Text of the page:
Anyways, got through the book, and did nearly all of the practice problems. When I first took the NCEES practice test I got around a 60%. I reviewed the areas I didn't do so well in, and got a 95% the second time. I decided I was ready for the test, and went for it. I took it in late June, and had to drive 4 hours to a different state to find an appointment before the test changed formats. If the NCEES practice test is a 5/10 difficulty, I'd give the real thing a 6. Just a little spice sprinkled on to make sure you're really reading the questions. I think the reason I walked out of the test confident is because I forced myself to read the Lindenburg Review Manual. I got a ton of free points from random qualitative questions that I would have otherwise been lost on. 

(If you want to buy my FE materials here they are: https://www.ebay.com/itm/203220956020?ul_noapp=true)

PE Story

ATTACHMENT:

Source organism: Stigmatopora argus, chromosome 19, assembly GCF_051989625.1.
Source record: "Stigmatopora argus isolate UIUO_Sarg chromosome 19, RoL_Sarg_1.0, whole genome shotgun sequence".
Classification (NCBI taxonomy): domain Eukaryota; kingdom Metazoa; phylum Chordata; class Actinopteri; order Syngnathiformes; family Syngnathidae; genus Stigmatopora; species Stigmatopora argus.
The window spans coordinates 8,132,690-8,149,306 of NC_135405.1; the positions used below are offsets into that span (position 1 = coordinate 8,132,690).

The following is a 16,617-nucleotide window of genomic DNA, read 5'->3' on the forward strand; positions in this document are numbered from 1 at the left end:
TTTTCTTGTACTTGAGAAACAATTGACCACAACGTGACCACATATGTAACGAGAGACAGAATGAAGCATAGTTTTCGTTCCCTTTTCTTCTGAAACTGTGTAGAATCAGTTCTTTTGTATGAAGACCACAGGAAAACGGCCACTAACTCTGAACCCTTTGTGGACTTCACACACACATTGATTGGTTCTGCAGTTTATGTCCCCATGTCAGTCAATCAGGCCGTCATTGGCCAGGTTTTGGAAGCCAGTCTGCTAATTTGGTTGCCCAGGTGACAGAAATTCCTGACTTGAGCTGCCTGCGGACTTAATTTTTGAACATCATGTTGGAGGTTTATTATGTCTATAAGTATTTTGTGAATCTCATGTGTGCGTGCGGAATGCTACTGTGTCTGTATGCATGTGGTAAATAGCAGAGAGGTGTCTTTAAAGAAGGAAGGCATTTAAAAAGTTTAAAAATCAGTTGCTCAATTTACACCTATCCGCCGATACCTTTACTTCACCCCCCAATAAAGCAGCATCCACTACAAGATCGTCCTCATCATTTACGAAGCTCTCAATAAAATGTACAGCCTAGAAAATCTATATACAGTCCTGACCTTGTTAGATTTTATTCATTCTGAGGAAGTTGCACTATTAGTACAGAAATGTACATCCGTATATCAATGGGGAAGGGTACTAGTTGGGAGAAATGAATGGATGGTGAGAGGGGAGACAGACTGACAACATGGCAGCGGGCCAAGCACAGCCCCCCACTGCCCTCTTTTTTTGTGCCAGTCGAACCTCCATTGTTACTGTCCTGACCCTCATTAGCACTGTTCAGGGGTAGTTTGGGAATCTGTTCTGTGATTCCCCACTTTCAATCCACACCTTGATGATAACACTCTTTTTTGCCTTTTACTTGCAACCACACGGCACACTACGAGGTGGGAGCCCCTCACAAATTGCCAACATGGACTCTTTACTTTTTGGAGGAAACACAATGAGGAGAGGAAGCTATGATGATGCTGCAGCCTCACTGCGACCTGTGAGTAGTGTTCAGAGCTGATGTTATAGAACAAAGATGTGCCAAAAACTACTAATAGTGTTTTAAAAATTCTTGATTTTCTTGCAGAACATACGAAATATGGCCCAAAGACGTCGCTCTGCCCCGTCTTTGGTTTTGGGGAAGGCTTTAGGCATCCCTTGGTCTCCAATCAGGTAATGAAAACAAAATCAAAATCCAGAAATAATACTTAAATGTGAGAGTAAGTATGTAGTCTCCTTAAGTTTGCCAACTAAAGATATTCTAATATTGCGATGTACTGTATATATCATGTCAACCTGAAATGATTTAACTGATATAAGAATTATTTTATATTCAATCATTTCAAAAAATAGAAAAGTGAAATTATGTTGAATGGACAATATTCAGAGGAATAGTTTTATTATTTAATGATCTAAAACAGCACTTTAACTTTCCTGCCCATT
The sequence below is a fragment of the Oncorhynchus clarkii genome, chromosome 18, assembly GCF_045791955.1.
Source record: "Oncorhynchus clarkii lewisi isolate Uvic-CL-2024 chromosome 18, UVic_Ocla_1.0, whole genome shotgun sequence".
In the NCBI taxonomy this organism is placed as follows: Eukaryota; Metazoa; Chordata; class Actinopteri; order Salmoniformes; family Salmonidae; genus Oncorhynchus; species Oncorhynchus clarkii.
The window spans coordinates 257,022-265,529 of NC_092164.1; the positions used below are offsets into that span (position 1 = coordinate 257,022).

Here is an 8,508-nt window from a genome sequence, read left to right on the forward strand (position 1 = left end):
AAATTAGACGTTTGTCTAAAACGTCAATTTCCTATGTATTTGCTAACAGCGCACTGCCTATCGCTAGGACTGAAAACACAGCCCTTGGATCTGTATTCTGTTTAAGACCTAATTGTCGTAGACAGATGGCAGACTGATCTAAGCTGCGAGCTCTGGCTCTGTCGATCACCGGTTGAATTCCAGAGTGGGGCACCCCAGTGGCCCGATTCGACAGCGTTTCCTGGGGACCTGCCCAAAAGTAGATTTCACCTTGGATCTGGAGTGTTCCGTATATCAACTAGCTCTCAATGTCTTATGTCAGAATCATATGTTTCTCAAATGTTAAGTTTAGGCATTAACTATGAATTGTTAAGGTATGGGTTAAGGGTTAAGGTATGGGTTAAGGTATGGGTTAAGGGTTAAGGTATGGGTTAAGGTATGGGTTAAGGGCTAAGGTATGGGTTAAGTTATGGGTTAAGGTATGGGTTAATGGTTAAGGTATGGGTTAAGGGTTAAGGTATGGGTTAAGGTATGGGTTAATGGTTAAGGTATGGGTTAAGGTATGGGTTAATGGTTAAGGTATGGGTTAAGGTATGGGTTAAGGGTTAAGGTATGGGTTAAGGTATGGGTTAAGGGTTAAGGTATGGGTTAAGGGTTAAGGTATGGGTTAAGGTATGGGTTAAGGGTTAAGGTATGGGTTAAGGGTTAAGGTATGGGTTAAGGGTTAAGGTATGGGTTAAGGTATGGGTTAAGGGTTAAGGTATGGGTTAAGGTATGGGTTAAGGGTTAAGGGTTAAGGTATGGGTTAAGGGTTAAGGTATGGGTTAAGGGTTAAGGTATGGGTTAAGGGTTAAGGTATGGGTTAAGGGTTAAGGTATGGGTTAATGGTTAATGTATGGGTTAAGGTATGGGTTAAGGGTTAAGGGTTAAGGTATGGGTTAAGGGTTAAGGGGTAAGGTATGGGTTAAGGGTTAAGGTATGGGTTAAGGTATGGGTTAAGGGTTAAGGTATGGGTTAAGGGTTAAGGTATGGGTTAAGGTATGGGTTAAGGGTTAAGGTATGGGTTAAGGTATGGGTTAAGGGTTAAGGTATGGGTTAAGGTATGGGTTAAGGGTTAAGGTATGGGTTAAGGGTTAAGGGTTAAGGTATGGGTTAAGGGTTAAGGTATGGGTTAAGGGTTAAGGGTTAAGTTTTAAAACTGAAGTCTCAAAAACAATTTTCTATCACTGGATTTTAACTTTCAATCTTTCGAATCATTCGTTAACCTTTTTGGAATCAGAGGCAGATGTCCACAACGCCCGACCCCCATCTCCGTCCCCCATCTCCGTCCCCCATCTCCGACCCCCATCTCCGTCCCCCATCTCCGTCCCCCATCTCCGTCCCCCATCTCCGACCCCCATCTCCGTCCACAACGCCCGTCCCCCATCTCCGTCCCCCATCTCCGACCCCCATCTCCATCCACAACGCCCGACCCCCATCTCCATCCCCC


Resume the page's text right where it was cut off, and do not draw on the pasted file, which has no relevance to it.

After an agonizing 6 day wait ever for those CBT results, I found out that I could take the PE exam in Oregon (another different state) without 2 or 4 years of experience. Since I was already in prime study mode I said to hell with it, lets get this PE knocked out. For the PE my strategy really didn't change. I ordered ALL the practice exams (shameless plug https://www.ebay.com/itm/203221029413?ul_noapp=true). I spent so many days browsing this sites trying to figure out "how" to study for this exam. After wasting a week finding nothing, I just started solving problems. I had the CERM, Greenbook, and MUTCD. Solve a problem that needs the rational method? tab it. Reynolds number? tabbed. Stopping sight Distance table? Tabbed like 4 times because I had different names for the table in my head (I wrote what was on each tab with a fine tipped sharipe). It doesnt matter if you use a strict color coded system, all that matters is that YOU put the tabs in, and refer back to them while solving your imperial ton on practice problems. I got to the point where I didn't ever need to look at my index in the CERM, because I knew where everything was relative to my tabs.